A good bar is something that can serve as a neighborhood gathering place, late-night hot spot or after-dinner destination. They are often an important part of a city’s cultural fabric. It seemed like almost every day in 2015 there was news of a new bar opening its doors, and its bottles, to the public. It’s sometimes hard to keep up. Will they all last? It’s hard to say. But here are a couple that have already left their mark, and should be high on your list next time you’re looking for a drink.
Emmett’s Public House
695 Grand Ave
St Paul, MN 55105
This is a classic Irish pub, complete with dark wood, low lighting, a cozy fireplace and lots (and lots) of whiskey. The concept is from the people behind Dixie’s and Saji-Ya (which share the building), and it is perhaps their most successful. The space is welcoming, inviting you to stay for just one more Guiness or an extra bite of those addicting Claddagh Fries. It’s a warm place, perfect for cold days, that also lets in the sunlight of summer. And St. Patrick’s Day? There won’t be a better place around to celebrate.
1115 2nd Ave S
Minneapolis, MN 55403
Perhaps the most impressive of this list, Constantine’s subterranean vibe, dark lighting, sexy feel and excellent cocktails make it a truly special nighttime destination. It isn’t just “Constantine” by name — the walls are adorned with priests of the Dark Ages and flourishes a la the ancient Emperor’s time. It’s a fully-realized concept that sets you in the perfect mix of goth and swank. But the cocktails are the real reason to come. Always balanced, always delicious, always begging you to try another. As they’ll tell you: Tolerance, not temperance. Pro-tip: the late-night burgers for $5 are incredible and sure to keep you from stopping at the McDonald’s drive-thru on your way home.
250 E. 7th St.
St Paul, MN 55101
The team from Uptown’s Muddy Waters brings something a little different to Lowertown’s pub landscape. Dark Horse is comfortable, sure and welcoming to all, it is across the street from Gopher Bar, after all. But, it’s also modern, upscale, decidedly “Bohemian” and unlike anything else you’ll find in the rapidly growing bar scene around it. Late night food (till 1:30 a.m.), and happy hour specials at jaw-droppingly low prices make this bar a must for late night hangouts. Look for an outdoor patio, complete with bonfire pits, to be open when the weather warms in the spring.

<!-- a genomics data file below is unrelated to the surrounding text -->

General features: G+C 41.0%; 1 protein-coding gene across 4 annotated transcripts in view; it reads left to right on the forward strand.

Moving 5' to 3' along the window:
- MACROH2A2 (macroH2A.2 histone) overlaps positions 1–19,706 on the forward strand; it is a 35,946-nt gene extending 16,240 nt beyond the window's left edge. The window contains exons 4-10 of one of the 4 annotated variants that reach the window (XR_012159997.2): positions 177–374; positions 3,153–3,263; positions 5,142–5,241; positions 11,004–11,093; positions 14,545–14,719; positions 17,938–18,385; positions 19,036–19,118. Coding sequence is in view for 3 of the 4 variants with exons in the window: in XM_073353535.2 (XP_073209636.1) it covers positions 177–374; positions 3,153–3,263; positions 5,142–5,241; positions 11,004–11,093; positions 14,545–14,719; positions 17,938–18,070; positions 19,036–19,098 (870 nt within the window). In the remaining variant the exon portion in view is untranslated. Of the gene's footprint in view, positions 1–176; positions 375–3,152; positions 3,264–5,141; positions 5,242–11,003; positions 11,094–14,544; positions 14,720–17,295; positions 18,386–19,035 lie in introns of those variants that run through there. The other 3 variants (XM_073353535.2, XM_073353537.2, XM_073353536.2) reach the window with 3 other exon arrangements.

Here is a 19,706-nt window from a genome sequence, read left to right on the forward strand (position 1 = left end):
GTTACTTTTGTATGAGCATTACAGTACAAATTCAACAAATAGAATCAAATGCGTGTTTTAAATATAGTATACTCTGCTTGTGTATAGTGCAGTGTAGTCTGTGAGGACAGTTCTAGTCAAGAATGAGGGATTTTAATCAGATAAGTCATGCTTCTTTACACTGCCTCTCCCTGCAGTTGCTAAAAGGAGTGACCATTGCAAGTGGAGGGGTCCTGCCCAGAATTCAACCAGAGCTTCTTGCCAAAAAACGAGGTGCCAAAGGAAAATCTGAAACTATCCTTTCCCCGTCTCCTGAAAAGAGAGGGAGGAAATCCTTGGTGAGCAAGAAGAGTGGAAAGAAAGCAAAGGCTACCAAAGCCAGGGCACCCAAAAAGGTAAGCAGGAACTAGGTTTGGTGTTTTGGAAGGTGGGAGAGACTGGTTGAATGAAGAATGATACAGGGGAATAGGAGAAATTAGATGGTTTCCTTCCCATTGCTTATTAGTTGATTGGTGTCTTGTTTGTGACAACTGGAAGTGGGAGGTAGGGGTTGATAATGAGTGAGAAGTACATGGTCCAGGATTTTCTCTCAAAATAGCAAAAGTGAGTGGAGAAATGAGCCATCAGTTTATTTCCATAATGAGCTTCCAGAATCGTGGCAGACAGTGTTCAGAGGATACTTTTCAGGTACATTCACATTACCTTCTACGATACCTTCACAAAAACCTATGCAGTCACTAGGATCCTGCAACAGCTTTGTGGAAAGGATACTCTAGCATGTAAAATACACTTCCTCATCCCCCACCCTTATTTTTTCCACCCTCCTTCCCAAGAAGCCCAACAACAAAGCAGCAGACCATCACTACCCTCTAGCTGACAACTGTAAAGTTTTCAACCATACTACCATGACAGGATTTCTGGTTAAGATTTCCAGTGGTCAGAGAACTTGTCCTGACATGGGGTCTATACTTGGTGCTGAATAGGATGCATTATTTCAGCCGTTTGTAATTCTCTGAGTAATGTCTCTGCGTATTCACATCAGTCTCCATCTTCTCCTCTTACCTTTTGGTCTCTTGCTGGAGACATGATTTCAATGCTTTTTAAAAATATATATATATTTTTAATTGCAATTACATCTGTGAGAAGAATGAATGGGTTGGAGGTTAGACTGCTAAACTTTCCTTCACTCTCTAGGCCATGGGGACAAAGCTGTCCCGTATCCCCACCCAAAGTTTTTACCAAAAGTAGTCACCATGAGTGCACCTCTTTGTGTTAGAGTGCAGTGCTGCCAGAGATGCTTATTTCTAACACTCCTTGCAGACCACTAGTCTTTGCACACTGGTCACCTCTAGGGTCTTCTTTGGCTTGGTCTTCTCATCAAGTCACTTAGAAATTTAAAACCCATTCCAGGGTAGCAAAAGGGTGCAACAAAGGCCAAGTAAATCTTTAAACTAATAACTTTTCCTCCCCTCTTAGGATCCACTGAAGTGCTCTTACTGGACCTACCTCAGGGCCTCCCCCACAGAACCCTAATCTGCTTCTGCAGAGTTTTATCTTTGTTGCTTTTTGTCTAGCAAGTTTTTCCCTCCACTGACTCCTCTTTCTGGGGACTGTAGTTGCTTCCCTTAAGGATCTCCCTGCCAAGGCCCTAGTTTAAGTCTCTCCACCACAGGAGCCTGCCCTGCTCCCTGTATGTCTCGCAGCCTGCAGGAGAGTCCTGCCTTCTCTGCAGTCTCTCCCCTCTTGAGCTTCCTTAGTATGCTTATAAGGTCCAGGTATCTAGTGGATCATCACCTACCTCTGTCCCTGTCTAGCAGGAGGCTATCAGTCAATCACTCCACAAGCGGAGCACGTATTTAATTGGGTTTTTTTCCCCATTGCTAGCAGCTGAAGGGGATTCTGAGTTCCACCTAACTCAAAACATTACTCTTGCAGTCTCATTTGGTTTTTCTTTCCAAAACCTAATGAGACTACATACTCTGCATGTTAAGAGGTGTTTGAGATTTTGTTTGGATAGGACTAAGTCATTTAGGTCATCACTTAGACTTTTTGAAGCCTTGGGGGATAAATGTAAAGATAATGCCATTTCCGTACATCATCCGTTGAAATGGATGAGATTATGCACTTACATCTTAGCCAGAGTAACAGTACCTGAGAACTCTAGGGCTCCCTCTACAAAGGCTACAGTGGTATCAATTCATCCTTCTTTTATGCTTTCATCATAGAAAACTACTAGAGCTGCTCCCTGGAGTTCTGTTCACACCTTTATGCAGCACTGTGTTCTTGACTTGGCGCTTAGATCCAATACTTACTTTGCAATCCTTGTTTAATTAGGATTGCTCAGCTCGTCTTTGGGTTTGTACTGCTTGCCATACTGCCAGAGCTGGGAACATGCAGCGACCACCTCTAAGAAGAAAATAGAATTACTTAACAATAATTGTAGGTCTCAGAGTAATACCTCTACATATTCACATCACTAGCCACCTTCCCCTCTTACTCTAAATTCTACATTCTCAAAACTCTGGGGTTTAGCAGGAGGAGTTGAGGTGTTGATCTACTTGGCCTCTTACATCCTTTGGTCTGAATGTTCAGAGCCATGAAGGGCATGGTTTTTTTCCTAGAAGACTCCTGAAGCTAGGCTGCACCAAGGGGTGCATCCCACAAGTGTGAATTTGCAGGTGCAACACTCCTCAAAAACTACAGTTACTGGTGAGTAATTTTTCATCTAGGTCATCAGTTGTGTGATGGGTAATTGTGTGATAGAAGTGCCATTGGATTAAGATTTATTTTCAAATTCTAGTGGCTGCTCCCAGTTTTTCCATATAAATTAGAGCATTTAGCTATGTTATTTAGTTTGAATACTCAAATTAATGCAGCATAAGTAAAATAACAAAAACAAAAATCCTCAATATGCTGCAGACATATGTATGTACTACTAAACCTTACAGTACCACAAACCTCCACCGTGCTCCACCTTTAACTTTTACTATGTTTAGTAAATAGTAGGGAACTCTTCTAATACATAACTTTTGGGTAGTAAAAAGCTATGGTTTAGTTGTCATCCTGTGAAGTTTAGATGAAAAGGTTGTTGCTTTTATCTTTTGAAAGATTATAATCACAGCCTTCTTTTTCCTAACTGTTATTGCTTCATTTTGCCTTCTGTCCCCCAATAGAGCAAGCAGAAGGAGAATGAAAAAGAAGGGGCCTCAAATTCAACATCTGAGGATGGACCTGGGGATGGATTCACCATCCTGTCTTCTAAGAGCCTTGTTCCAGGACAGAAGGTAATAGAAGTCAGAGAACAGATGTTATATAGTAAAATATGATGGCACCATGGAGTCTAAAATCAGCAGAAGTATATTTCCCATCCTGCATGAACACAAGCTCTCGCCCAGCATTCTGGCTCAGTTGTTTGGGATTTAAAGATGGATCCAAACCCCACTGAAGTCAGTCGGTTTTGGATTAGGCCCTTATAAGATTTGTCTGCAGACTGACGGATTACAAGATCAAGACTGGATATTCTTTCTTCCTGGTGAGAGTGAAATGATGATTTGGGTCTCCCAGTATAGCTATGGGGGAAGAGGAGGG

Related: Best Bars With A Patio In Minnesota
1930 Hennepin Ave
Minneapolis, MN 55403
It’s technically not new, as this craft-cocktail pioneer has led the way for creative drinking in Minneapolis for some time. But it’s a brand new space after a what-felt-like-way-too-long hiatus, and boy is it a beautiful space. There’s really nothing left of Rye, which used to occupy the Lowry Hill address, and you’ll at once feel ready for a night of drinking and debauchery upon entering the dimly lit, elegant interior. People all over the city cheered and drank and cheered some more when Bradstreet reopened in mid-2015, and we all hope it won’t be moving again anytime soon.
Ox Cart Ale House
255 6th St E
St Paul, MN 55101
Only in recent years would more than one place in Minnesota’s capital city make a list such as this. The formerly sleepy St. Paul has seen an astounding surge of nightlife, thanks in large part to the booming Lowertown neighborhood. Home also to the aforementioned Dark Horse, Lowertown has also welcomed OxCart, a modern take on a classic pub where good food and creative tap beer reign supreme. This is a place where you can enjoy chef-driven bar food (no wonder, as the kitchen is run by Andy Lilja of Heartland and Colossal Cafe fame), alongside your beer or cocktail. Come spring, the OxCart will unveil the neighborhood’s only rooftop patio, so you’ll be able to enjoy your craft beer and handmade sausage high above everyone else.
Related: Best College Bars In Minnesota
Adrian Schramm is a resident Saint Paul writer with a passion for all things local. Through his work with Saint Paul Almanac and Minneapolis Examiner at Examiner.com, as well as in the kitchens of bars and restaurants around town, he has discovered what truly makes the Twin Cities tick.